Other things I have noticed: Here, the barangay or districts along their routes are painted on the side of the jeepneys, and while some are easier to read than others, I’ve only had to squint once or twice. They will stop within their districts almost anywhere for anybody- we get a honk and a raised eyebrow when we are walking down the road (eyebrows and lips are major communication techniques here). But if your district isn’t one of hte names on the side of the Jeepney, you’re just going to have to ride this one as near is it goes and then get off and find another that will get you there, or at least, will get you closer.

For a very long time I had no idea what any of those names on the side of the jeepney meant, besides Marfori where we live and work, and Matina which is just past where we go to church. I know a few more now, but it’s pretty complicated. There are 182 Barangays of Davao City. I have friends who take two different jeepneys and a trike before they get to my neighborhood. I don’t think I could find my way to theirs by myself.

Jeepney drivers are always men. So are the taxi and trike and bike drivers.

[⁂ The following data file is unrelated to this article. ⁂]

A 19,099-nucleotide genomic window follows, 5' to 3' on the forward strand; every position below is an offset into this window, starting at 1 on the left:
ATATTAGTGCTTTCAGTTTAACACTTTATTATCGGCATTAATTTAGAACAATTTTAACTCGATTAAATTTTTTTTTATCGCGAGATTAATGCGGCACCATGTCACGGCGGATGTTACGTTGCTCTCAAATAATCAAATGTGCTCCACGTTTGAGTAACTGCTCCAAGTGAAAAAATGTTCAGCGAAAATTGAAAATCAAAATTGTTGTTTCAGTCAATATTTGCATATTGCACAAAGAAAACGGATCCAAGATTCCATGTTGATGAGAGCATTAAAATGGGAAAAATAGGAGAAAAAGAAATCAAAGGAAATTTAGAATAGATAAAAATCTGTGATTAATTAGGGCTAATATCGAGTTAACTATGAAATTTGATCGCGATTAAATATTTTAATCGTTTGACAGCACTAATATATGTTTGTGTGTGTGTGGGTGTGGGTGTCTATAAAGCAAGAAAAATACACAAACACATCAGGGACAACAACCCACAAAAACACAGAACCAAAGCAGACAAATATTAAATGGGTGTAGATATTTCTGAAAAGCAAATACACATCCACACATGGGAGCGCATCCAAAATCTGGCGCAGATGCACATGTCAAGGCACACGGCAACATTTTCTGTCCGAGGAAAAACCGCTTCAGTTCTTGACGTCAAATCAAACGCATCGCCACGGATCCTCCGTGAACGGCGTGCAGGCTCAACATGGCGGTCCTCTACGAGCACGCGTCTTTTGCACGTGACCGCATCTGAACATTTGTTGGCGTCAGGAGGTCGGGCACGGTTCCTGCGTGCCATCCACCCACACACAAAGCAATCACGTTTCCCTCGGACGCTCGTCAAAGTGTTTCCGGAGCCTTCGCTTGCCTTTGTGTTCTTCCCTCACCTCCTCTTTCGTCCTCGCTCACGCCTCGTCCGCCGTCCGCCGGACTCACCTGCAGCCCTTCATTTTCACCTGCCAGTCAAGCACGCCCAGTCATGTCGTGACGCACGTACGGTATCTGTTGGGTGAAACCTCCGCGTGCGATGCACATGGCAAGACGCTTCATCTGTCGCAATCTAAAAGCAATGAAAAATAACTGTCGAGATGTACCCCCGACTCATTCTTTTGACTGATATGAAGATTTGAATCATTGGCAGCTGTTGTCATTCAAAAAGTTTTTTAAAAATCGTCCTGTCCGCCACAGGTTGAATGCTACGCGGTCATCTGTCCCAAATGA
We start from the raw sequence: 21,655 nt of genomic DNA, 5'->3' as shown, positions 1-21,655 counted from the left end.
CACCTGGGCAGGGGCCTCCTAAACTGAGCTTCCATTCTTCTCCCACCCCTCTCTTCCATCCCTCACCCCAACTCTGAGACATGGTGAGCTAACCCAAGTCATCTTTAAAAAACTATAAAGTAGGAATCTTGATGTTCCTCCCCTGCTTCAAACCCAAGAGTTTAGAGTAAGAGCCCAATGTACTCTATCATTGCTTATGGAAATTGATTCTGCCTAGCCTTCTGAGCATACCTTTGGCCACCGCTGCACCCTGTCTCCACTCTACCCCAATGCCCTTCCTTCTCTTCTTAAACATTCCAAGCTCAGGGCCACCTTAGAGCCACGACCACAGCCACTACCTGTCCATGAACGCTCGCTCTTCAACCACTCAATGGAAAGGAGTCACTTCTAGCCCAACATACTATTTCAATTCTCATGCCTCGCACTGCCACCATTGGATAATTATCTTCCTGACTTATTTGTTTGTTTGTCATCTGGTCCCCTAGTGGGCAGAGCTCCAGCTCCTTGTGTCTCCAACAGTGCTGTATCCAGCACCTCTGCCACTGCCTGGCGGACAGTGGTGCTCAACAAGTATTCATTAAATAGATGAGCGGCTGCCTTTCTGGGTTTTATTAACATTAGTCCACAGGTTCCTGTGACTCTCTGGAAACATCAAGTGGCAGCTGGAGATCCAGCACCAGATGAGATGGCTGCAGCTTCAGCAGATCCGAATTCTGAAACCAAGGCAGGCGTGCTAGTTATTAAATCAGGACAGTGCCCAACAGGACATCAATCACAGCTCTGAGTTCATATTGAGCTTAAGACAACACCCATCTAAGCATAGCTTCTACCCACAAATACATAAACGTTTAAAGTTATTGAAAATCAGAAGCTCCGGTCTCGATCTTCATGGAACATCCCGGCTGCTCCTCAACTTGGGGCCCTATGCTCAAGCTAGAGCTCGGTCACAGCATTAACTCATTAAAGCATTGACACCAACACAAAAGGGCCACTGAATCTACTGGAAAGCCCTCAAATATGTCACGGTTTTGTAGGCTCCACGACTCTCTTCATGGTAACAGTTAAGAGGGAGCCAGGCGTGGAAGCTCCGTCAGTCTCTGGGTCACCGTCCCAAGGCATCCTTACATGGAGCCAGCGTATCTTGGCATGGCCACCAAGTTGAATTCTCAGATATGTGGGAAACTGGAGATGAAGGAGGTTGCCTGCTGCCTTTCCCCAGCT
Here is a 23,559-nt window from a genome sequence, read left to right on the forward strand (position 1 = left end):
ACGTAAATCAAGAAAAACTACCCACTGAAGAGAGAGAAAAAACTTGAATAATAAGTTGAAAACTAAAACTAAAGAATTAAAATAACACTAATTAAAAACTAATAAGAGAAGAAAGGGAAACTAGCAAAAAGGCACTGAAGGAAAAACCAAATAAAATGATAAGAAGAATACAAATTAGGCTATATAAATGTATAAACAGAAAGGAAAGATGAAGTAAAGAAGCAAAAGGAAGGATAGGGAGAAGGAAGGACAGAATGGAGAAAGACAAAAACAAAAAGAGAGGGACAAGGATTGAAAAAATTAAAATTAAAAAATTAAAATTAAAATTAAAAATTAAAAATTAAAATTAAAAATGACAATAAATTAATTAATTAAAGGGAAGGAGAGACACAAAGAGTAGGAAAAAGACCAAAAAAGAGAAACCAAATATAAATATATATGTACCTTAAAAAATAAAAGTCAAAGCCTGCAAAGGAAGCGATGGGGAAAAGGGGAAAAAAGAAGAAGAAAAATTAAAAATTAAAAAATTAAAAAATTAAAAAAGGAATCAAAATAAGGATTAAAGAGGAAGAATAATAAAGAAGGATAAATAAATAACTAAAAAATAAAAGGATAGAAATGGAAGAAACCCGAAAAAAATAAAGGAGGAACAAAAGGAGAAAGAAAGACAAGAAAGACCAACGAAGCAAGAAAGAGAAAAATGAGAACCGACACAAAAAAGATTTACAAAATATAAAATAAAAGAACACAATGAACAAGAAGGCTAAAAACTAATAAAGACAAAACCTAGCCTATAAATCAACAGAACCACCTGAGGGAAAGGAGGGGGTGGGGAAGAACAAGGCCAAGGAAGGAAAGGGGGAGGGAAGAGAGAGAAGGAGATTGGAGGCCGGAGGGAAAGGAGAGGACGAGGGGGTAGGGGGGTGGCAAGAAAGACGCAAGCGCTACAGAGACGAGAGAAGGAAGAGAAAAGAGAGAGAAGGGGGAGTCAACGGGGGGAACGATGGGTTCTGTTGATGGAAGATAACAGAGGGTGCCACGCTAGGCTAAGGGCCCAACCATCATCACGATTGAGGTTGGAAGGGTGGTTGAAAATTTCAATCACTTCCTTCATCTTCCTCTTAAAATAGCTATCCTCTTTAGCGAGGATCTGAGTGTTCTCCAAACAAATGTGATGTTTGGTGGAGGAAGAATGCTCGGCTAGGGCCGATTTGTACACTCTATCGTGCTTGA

The drivers of all the public conveyances wear an arm sleeve or drape a towel over their left arms to block the sun. Nobody wants to get darker here, and they think it very strange that most Americans do. But also, even if they didn’t care about getting darker, not even in America to people want to be uneven, and a jeepney driver with unprotected left side would have his left side be not only burnt black after just a few days, but also dried up and leathery because the tropical sun is really nothing to joke about. There’s a reason the Brits wore pith helpmets and in the mdi-day here people drape towels, scarves, and their own t-shirts over their heads, or carry umbrellas (my choice) for portable shade.

Jeepney drivers, and this is one of my favourite things, carry paper money for change between their fingers, folded up like fans and fanned out between each of their fingers. I’ve got to get a picture of this sometime- it’s practical and no nonsense and handy (ha ha I made a pun) and also takes some skill.

Ooh- I found one!

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“Peace Through Violence”

Thugs and fascists protesting free speech.

Have you been listening to a single voice, imagining that one person of colour speaks for all persons of colour (but only so long as they hold the right viewpoint?)

Diversity is more than skin deep.

This is who and what the left stands for, defends, and perpetuates.

A Missouri senator expressed hope for the assassination of America’s president. She hasn’t been made to step down.

Trump supporter wearing Israeli flag told to ‘get the f–k out’ of Boston by hecklers.